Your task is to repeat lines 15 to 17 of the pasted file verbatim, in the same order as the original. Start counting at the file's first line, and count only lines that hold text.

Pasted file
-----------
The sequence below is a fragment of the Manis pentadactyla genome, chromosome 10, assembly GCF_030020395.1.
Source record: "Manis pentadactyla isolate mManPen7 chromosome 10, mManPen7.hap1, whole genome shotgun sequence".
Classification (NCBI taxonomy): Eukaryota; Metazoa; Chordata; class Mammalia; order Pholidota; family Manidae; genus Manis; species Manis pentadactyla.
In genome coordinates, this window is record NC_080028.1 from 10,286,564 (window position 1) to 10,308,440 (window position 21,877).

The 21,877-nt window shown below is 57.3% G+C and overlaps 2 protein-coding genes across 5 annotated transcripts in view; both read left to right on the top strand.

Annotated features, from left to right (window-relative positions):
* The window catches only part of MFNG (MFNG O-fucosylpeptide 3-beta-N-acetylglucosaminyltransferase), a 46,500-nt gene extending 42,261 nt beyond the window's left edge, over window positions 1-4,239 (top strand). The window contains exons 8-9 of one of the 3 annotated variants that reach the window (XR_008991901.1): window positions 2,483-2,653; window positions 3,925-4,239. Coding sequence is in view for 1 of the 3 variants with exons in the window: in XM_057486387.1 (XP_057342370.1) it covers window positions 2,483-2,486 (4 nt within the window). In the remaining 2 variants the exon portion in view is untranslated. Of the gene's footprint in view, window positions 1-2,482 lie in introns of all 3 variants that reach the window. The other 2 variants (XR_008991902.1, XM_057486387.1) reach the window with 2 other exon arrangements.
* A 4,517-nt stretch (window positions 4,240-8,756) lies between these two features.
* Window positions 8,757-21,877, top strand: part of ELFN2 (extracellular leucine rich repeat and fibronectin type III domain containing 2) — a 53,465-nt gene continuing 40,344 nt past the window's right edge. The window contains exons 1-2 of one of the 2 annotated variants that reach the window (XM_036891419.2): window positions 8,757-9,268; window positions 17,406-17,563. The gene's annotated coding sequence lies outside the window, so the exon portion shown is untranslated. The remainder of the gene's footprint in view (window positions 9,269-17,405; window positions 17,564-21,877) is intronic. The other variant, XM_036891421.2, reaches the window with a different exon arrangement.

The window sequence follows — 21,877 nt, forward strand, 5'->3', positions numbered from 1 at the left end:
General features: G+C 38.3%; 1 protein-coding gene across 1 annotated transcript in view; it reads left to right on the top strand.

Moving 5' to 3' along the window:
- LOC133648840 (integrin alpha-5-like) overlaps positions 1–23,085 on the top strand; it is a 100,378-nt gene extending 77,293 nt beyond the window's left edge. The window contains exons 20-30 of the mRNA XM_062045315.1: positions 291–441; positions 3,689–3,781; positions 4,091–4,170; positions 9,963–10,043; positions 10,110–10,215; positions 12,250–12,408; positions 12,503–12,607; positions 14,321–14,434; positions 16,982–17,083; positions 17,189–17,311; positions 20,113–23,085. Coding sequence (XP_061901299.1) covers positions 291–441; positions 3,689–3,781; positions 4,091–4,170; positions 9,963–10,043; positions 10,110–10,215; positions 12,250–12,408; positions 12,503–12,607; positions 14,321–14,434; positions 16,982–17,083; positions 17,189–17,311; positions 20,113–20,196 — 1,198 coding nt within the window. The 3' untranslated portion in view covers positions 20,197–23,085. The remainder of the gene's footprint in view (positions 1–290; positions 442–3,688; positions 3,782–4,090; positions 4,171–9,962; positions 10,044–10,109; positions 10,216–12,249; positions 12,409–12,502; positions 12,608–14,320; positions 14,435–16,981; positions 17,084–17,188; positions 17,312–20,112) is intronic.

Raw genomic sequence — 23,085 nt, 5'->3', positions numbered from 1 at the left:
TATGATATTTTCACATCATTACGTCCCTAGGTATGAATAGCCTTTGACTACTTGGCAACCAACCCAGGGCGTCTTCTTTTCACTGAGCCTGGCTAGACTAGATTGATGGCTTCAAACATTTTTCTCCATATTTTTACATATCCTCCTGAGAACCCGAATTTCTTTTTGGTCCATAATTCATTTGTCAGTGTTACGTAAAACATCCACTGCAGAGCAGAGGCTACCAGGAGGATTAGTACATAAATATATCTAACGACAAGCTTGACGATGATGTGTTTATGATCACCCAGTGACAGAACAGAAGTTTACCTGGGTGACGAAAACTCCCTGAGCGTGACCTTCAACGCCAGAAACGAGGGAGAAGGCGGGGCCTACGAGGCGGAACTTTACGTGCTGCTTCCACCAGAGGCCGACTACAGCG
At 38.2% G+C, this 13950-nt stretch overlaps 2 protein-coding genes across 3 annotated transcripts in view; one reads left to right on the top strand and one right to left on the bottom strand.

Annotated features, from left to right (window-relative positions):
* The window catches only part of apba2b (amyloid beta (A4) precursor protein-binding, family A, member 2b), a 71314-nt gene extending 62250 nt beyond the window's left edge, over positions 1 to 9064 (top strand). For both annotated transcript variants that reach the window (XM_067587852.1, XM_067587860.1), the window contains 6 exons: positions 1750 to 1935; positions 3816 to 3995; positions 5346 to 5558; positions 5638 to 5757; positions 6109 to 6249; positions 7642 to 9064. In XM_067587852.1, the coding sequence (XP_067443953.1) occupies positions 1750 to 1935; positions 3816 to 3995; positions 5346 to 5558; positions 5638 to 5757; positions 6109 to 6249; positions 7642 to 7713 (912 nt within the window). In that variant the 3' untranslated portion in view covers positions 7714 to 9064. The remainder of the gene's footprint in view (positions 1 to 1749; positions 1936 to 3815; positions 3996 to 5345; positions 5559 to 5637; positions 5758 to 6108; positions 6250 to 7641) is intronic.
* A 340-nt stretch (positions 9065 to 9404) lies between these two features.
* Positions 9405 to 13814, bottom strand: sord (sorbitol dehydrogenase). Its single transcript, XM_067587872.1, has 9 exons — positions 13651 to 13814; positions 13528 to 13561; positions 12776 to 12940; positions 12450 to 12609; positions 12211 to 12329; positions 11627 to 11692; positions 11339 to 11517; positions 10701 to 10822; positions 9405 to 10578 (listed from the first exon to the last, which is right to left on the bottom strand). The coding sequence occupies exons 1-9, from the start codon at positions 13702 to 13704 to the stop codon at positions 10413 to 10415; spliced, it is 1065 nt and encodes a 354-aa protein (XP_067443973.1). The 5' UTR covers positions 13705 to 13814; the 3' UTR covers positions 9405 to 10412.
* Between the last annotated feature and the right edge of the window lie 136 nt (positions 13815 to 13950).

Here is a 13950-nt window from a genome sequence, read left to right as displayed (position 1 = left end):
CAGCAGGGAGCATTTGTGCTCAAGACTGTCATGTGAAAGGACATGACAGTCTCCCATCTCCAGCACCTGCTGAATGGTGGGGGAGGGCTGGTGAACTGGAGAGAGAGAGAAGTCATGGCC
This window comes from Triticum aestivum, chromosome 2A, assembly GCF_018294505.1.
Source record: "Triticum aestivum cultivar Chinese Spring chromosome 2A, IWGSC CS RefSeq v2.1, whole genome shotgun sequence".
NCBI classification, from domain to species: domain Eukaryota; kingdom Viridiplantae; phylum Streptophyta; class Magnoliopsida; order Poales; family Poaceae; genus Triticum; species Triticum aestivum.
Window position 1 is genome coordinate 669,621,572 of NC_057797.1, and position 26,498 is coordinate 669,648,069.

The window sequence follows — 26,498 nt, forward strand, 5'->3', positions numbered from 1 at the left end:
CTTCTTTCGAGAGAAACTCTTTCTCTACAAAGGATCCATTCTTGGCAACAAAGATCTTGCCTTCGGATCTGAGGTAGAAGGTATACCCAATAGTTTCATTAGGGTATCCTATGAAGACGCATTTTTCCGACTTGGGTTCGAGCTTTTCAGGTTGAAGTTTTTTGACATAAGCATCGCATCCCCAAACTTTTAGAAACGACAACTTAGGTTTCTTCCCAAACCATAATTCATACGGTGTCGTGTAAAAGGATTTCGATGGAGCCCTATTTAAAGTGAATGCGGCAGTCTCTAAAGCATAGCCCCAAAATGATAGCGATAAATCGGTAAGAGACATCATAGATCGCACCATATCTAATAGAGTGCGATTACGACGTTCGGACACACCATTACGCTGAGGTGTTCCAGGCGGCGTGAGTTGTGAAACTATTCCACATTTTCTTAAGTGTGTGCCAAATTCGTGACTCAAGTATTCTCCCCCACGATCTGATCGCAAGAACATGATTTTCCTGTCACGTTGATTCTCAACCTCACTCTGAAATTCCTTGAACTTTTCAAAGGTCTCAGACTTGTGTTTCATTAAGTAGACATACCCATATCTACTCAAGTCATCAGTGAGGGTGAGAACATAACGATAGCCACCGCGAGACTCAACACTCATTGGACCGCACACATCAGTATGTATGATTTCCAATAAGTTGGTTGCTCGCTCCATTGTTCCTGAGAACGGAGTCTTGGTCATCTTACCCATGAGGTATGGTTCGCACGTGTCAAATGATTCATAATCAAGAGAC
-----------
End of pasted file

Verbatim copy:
TATGATATTTTCACATCATTACGTCCCTAGGTATGAATAGCCTTTGACTACTTGGCAACCAACCCAGGGCGTCTTCTTTTCACTGAGCCTGGCTAGACTAGATTGATGGCTTCAAACATTTTTCTCCATATTTTTACATATCCTCCTGAGAACCCGAATTTCTTTTTGGTCCATAATTCATTTGTCAGTGTTACGTAAAACATCCACTGCAGAGCAGAGGCTACCAGGAGGATTAGTACATAAATATATCTAACGACAAGCTTGACGATGATGTGTTTATGATCACCCAGTGACAGAACAGAAGTTTACCTGGGTGACGAAAACTCCCTGAGCGTGACCTTCAACGCCAGAAACGAGGGAGAAGGCGGGGCCTACGAGGCGGAACTTTACGTGCTGCTTCCACCAGAGGCCGACTACAGCG
At 38.2% G+C, this 13950-nt stretch overlaps 2 protein-coding genes across 3 annotated transcripts in view; one reads left to right on the top strand and one right to left on the bottom strand.

Annotated features, from left to right (window-relative positions):